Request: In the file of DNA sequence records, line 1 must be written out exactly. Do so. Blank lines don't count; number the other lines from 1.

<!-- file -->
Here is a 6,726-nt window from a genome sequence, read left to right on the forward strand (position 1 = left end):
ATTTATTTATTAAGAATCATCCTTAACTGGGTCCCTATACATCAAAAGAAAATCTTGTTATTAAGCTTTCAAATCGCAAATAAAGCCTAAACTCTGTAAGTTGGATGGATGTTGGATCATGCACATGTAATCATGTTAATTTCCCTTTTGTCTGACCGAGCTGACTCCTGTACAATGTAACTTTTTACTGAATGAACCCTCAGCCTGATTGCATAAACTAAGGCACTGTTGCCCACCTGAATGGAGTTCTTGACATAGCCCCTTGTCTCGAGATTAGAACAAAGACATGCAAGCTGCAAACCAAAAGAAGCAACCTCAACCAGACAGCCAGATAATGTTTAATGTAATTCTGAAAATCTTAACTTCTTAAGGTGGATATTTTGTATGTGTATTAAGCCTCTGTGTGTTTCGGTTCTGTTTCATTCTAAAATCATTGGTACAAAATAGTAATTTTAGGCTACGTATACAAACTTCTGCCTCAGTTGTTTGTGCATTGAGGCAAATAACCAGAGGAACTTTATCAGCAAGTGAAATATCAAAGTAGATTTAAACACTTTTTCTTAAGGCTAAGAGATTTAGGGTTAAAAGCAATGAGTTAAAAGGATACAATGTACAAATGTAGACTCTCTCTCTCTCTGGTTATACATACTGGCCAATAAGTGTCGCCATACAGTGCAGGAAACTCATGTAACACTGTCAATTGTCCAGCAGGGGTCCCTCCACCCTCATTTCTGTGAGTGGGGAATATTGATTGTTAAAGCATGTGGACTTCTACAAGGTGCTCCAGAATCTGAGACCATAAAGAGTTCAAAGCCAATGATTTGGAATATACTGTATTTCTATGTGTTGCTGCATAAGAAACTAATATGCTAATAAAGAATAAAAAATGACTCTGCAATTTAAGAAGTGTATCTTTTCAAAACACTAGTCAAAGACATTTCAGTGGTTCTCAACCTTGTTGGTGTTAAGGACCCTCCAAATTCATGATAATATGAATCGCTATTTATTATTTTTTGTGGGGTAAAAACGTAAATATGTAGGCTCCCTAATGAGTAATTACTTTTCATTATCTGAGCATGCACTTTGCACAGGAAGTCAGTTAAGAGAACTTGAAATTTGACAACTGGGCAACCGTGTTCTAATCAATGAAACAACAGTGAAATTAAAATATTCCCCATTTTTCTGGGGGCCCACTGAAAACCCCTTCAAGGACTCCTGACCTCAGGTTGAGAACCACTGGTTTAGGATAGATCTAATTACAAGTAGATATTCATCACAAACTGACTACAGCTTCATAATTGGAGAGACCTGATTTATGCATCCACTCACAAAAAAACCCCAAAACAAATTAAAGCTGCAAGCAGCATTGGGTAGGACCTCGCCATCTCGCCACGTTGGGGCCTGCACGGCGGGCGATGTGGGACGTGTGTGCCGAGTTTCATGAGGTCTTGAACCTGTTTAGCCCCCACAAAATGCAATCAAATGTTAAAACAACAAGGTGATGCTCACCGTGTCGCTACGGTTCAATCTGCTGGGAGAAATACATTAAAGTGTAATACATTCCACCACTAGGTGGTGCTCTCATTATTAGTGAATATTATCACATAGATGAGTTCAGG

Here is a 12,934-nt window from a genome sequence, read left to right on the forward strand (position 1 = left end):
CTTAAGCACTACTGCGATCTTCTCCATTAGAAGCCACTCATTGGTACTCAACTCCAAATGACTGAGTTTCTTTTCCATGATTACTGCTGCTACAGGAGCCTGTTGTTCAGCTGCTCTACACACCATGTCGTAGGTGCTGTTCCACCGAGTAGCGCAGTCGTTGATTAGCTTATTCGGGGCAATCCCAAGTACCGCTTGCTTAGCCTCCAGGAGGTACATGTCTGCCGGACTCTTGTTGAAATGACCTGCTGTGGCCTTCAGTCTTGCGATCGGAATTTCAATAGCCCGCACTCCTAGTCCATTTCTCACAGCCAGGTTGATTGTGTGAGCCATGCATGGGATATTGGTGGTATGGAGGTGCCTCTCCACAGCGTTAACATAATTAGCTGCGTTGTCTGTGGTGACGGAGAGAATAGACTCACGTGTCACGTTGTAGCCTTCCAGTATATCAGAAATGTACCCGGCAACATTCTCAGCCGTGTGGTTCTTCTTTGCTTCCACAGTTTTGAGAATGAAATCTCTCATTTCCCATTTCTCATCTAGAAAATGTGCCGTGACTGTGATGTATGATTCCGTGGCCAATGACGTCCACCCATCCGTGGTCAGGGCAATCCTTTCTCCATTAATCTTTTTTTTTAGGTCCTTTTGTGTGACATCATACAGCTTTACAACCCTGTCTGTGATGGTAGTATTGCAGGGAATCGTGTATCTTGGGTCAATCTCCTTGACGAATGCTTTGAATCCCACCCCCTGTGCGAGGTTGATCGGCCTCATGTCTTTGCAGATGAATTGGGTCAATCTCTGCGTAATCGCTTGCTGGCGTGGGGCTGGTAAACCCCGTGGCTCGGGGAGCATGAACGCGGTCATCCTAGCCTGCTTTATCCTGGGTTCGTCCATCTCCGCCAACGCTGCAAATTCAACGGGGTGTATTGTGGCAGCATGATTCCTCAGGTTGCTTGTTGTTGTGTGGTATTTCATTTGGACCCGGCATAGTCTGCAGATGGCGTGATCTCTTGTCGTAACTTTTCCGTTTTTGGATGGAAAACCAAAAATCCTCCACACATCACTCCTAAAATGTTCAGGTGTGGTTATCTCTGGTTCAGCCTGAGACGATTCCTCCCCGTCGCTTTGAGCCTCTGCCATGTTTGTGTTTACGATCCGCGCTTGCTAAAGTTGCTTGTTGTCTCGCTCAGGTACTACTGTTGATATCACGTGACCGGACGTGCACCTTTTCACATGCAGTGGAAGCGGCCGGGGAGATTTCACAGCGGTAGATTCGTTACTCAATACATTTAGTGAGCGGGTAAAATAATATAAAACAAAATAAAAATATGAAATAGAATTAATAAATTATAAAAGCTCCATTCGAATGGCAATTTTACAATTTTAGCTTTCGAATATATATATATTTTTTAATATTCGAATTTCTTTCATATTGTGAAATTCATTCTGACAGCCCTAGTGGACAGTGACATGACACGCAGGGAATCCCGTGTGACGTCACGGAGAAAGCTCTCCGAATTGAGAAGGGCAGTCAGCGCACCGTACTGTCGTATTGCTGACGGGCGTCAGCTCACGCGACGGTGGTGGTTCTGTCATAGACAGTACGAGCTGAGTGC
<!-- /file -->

Here is a 6,726-nt window from a genome sequence, read left to right on the forward strand (position 1 = left end):